As a message for kids it’s a really good one as it subconsciously prepares them to expect to see the same things when they start to experience the world as it really is. It will also help teach that people should be judged on their own merits rather than how they are perceived by outsiders. It’s just the sort of subtle brainwashing that I like films aimed at children to do. When positive messages like this are being shown to kids in allegorical ways then that can only be a good thing especially if it helps inform later life choices.
As a viewing experience this film works really well. The whole design of the world is excellent and the animation is stunning. I found the “whodunit” story to be compelling and really easy to follow with each revelation adding further intrigue to it. The whole thing moves along at a rapid pace but not so fast that the meat of the story is lost. Much of the narrative slows down to really explore the ideas and keeps the character relationships as the primary focus.
The central relationship between Judy and Nick works really well. There is a playfulness to their interactions that works really well and the vocal performances by Ginnifer Goodwin and Jason Bateman are constantly believable. Both characters are nuanced and likeable in their own ways while remaining functioning parts of the world they inhabit.
Other vocal performance are note perfect as well. J.K. Simmons projects a gruff authority as Mayor Lionheart who would rather hide problems than actually deal with them. Idris Elba is often genuinely intimidating as Chief Bogo and Nate Torrence is absolutely hilarious as enthusiastic Cheetah Clawhauser. Thankfully he isn’t used often enough to become irritating so the film strikes a good balance.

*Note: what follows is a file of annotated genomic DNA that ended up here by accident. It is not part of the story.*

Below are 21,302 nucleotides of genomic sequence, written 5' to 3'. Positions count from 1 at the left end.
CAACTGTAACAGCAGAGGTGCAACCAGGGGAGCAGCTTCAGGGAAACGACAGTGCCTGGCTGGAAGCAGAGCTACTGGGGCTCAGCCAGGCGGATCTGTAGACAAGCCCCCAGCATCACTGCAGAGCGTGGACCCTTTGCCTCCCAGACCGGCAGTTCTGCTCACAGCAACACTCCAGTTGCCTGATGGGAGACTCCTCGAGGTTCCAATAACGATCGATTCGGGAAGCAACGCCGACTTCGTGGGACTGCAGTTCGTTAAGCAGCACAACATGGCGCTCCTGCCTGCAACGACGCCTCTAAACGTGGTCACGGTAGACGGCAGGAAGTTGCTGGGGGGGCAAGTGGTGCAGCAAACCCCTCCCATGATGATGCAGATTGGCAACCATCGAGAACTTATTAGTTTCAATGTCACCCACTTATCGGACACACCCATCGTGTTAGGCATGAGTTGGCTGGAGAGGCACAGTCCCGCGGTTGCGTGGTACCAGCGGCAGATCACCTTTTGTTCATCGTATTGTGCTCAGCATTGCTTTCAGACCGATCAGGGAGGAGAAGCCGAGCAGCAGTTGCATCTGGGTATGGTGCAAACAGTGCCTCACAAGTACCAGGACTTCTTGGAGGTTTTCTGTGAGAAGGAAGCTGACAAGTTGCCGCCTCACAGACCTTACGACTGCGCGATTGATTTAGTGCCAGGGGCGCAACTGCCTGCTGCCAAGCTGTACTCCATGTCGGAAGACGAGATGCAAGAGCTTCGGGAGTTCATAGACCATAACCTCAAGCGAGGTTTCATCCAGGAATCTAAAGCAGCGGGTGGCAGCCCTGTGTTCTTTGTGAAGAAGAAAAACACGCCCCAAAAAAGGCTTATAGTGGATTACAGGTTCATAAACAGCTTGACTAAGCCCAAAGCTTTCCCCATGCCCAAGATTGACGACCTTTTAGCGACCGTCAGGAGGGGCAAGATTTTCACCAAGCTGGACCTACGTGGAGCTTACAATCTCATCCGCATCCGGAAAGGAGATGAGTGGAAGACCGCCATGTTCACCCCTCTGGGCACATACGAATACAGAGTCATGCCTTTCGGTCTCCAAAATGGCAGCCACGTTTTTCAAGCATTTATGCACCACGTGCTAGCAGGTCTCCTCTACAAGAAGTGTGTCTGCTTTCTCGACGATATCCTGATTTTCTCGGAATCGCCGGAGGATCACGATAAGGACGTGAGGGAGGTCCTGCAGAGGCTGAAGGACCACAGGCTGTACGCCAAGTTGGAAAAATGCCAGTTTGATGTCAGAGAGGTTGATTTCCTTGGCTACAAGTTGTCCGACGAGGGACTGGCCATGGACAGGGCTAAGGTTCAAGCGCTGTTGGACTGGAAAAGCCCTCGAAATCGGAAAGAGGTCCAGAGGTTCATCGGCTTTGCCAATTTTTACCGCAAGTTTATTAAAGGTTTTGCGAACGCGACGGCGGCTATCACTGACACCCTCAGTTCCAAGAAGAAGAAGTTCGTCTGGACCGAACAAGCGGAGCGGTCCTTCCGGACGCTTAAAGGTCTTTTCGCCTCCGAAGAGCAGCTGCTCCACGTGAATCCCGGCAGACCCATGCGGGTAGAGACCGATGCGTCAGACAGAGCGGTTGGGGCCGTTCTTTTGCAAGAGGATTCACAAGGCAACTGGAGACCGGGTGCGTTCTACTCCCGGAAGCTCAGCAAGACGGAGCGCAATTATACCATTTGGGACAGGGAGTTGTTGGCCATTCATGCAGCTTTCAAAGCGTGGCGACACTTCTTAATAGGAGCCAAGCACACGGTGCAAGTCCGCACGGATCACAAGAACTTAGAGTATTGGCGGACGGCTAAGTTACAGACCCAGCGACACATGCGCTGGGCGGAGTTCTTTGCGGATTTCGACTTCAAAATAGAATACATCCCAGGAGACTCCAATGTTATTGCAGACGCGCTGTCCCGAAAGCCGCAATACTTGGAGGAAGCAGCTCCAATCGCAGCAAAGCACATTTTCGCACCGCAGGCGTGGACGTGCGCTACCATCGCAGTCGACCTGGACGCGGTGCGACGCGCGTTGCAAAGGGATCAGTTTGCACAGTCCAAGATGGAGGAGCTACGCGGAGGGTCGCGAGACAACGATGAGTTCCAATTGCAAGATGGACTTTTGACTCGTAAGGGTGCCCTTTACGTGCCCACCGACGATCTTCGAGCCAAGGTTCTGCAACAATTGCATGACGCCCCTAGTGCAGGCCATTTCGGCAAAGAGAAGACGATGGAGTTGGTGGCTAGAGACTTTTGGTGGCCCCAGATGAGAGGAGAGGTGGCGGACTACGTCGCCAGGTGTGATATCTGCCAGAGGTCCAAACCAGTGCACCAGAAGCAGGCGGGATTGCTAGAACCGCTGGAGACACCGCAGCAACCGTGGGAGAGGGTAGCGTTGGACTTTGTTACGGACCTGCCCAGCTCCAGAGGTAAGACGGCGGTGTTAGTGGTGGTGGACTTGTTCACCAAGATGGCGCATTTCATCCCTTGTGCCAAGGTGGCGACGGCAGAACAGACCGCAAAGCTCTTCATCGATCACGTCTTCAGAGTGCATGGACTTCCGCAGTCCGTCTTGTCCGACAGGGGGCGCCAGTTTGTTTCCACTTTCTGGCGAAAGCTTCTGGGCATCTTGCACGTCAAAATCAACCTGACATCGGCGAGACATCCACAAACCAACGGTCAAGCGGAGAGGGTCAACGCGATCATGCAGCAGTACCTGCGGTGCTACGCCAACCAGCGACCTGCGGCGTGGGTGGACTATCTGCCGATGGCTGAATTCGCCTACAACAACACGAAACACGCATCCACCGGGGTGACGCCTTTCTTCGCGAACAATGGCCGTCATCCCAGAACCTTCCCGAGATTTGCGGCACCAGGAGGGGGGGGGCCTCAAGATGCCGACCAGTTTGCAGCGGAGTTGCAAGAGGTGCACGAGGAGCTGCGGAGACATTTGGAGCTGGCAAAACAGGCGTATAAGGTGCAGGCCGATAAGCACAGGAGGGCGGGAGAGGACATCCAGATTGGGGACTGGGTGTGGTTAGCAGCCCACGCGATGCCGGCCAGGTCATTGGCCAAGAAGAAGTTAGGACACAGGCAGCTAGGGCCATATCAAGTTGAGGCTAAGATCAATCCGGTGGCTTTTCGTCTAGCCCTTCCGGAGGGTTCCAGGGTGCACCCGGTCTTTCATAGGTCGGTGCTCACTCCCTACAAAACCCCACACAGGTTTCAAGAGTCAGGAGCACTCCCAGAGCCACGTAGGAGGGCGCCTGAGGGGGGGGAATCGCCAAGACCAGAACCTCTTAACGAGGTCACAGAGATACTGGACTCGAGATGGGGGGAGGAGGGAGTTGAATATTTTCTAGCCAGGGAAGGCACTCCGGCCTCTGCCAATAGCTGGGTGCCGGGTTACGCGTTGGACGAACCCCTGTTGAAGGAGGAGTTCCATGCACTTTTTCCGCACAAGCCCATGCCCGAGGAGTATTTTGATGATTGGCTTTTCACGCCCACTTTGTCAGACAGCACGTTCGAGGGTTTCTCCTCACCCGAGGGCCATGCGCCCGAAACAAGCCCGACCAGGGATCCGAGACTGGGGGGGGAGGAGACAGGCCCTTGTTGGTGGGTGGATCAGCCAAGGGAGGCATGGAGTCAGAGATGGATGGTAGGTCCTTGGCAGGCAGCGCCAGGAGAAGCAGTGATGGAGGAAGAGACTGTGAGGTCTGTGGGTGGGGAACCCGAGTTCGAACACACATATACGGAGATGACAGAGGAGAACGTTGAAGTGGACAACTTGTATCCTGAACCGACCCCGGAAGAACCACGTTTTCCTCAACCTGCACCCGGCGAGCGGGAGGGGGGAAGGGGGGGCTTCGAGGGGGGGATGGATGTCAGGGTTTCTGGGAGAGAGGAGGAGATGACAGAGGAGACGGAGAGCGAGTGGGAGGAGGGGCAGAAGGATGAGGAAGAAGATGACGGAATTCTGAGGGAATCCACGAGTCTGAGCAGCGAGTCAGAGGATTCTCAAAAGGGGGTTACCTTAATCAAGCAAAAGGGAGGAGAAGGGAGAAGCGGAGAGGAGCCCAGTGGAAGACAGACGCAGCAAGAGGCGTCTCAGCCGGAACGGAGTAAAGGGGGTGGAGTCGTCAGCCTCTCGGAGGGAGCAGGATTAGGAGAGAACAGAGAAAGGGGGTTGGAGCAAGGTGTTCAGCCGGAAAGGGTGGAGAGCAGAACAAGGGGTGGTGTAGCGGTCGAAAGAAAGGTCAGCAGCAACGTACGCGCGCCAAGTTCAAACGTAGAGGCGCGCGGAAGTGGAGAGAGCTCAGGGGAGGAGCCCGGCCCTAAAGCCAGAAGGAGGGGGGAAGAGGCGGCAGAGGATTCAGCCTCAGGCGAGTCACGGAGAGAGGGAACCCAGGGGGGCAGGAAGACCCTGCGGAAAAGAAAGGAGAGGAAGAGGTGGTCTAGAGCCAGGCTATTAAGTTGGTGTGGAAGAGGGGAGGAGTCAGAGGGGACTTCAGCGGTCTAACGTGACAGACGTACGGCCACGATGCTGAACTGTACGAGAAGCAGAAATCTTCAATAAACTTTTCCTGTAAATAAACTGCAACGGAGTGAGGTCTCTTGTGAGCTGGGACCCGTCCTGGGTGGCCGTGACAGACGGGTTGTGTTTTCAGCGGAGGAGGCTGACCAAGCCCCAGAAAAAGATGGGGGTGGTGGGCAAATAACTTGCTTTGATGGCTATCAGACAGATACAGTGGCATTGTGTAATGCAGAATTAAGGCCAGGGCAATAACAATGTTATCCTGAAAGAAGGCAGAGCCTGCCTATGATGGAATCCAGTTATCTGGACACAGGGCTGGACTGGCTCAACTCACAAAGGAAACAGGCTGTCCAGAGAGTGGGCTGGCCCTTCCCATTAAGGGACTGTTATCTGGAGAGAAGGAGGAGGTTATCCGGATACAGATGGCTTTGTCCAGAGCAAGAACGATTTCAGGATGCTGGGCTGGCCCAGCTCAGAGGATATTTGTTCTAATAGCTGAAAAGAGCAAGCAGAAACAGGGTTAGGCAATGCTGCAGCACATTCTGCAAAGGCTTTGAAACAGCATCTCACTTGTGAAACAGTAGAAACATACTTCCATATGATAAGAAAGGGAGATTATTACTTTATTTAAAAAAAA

Generally this film doesn’t really put a foot wrong but sometimes the balance between world-building and the story being told isn’t quite right. There are points in the film where the story doesn’t move as time is being spent establishing the world the characters inhabit. This isn’t a bad thing as such but there are occasional moments where it feels like the story being told and the setting are two different things. Such moments are rare but they do happen and my enjoyment was barely hampered by them.
An excellent film that offers a powerful commentary on casual prejudice in society. The city of Zootopia is a world that is exceptionally well built with colourful characters inhabiting it. There is a good balance between world building and focusing on the central relationship between the two main characters as well as the “whodunit” case they are working on. At times the story grinds to a halt to give more information on how society works but such instances are rare. I would definitely say this numbers among Disney’s finest animated efforts.
- excellent world-building
- great characters
- powerful ideas intelligently explored
- rare instances of the story grinding to a halt to establish more about society